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Military forces detonate Bangalore torpedoes during 2019 Eager Lion, a U.S. Central Command military exercise in Jordan. (Photo for illustrative purposes, taken by Army Sgt. Liane Hatch.)
Veteran interest in Gulf War Illness reflected in new research study
July 25, 2023
By Erica Sprey
VA Research Communications
"Project IN-DEPTH has employed Gulf War Veteran advisors throughout the planning and onset of the study."
In April 2023, VA and the National Institutes of Health announced a joint, five-year study called Project IN-DEPTH, which aims to apply new research methods to explain the chronic symptoms of Gulf War Illness. The large response from the Gulf War Veteran community was well beyond any expectations though.
More than 400 Veterans contacted the study team after news of the partnership effort was released, interested in learning more. Many volunteered, some expressed hope for treatment in the future, and some expressed frustration over how they were treated in the past.
Researchers in the study are dedicated to reflecting the interests of each Veteran they hear from as they look for ways develop better diagnostic criteria, new testing procedures, and potential treatments for Gulf War Illness.
Gulf War Illness affects multiple systems in the body and includes long-term symptoms such as fatigue, headache, memory difficulties, joint and muscle pain, poor sleep, and problems with breathing and digestion. The disease affects about a third of the nearly 700,000 men and women who served in the Persian Gulf during Operations Desert Shield and Desert Storm.
Interested Gulf War-era Veterans (who served in Southwest Asia between 1990-1991) are screened virtually through one of three locations: the Miami VA Medical Center, the VA War Related Illness and Injury Study Center (WRIISC) in Palo Alto, California, and the WRIISC in Washington, D.C. Veterans who are eligible for the study will then be referred to NIH for comprehensive testing conducted over a two-week period.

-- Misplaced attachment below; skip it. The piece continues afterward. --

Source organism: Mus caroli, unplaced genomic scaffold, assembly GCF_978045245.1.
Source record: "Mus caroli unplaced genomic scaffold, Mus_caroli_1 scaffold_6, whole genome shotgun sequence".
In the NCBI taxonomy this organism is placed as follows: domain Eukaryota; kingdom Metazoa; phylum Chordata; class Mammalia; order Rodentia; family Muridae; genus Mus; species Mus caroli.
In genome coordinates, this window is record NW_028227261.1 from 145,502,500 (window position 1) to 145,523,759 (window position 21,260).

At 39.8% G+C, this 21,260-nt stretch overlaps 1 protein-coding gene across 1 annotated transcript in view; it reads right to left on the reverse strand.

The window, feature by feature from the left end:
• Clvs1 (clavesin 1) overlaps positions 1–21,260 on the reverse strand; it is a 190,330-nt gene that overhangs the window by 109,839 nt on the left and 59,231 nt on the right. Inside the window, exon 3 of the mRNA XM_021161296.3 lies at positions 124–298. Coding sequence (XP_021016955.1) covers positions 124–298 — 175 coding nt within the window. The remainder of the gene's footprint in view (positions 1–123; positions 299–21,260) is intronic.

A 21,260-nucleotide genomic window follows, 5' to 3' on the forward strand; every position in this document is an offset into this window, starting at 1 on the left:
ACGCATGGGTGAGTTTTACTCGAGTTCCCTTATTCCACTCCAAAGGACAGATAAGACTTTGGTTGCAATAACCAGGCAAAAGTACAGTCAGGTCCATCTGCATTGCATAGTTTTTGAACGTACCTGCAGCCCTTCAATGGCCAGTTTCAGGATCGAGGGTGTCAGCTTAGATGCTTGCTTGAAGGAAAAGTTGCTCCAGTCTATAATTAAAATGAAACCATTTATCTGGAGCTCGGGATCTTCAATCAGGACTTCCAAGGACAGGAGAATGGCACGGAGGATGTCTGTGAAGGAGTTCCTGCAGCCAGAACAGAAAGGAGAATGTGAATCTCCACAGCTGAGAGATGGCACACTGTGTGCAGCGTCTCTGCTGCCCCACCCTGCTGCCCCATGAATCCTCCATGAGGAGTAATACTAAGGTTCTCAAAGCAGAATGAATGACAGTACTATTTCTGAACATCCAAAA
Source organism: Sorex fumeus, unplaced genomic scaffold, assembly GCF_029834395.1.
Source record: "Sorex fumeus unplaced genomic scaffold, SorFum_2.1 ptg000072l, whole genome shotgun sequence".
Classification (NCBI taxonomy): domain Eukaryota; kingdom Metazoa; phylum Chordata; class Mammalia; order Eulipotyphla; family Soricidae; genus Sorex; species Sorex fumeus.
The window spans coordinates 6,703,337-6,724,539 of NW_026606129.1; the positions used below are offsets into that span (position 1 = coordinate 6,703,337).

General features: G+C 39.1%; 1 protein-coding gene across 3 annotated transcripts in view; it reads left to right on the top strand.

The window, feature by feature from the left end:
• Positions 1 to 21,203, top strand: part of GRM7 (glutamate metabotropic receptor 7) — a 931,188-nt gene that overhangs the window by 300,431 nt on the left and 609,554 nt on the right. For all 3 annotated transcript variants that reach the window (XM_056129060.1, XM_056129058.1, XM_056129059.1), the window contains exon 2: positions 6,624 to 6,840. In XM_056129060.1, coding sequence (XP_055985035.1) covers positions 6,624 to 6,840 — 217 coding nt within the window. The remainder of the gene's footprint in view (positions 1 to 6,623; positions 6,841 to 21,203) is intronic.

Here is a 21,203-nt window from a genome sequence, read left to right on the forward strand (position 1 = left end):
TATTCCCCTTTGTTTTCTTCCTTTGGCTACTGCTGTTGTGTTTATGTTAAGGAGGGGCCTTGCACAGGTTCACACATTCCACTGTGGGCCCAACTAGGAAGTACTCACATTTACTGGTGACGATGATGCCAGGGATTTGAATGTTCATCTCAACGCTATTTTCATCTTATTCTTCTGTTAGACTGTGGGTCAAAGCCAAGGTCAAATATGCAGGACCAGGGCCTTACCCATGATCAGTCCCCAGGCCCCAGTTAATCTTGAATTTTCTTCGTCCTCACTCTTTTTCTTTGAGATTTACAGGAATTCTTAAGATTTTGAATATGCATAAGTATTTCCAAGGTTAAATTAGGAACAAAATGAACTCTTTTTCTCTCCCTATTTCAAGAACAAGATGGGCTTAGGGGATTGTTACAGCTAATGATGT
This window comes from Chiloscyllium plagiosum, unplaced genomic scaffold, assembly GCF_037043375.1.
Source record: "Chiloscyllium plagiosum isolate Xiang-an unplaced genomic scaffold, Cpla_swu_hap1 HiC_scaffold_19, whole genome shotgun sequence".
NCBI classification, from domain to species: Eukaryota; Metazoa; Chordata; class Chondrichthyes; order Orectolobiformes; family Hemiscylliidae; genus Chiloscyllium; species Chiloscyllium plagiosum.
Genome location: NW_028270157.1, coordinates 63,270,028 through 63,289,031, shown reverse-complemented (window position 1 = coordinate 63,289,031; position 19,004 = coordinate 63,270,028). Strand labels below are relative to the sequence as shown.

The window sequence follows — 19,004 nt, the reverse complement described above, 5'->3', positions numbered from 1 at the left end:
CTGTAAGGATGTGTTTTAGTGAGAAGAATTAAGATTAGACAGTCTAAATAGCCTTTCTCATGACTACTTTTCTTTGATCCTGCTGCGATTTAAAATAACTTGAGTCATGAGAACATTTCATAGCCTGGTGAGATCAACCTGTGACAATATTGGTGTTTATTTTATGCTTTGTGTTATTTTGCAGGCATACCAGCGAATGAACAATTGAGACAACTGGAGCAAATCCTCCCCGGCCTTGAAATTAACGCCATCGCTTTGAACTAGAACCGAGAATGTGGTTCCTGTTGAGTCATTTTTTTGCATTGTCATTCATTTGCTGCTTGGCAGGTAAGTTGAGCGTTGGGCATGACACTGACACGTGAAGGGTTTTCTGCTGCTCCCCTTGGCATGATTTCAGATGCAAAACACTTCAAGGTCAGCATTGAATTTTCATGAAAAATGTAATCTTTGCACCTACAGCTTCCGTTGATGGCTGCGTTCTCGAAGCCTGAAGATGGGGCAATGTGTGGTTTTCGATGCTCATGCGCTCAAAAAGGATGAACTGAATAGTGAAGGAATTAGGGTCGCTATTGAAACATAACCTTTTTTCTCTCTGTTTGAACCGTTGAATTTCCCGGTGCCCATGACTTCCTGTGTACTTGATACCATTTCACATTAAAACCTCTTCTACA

Historically, Gulf War Illness has been widely misunderstood. In fact, VA refers to the disease as a “medically unexplained illness” because its symptoms vary so widely. That uncertainty has led many Gulf War Veterans to become dissatisfied with the care they received, but that frustration is one of the elements the study team is working hard to change.
“Project IN-DEPTH has employed Gulf War Veteran advisors throughout the planning and onset of the study. This has shaped the approach we intend to offer all Veterans who are enrolled in our study,” said Dr. Michelle Costanzo, director of research at the Washington, D.C., WRIISC. “We have taken great care to evaluate which research results could be important to clinical care for Veterans, and we will offer a primary care follow-up visit for all Veterans who complete the study.”
The study team plans to establish a data repository that will allow other researchers to analyze protected information that is compiled through the IN-DEPTH study. Data will include Department of Defense records, VA medical records, and objective exposure data. An important goal of the study is to recruit Gulf War Veterans whose documented symptoms began during or close to the time of their deployment to the Gulf.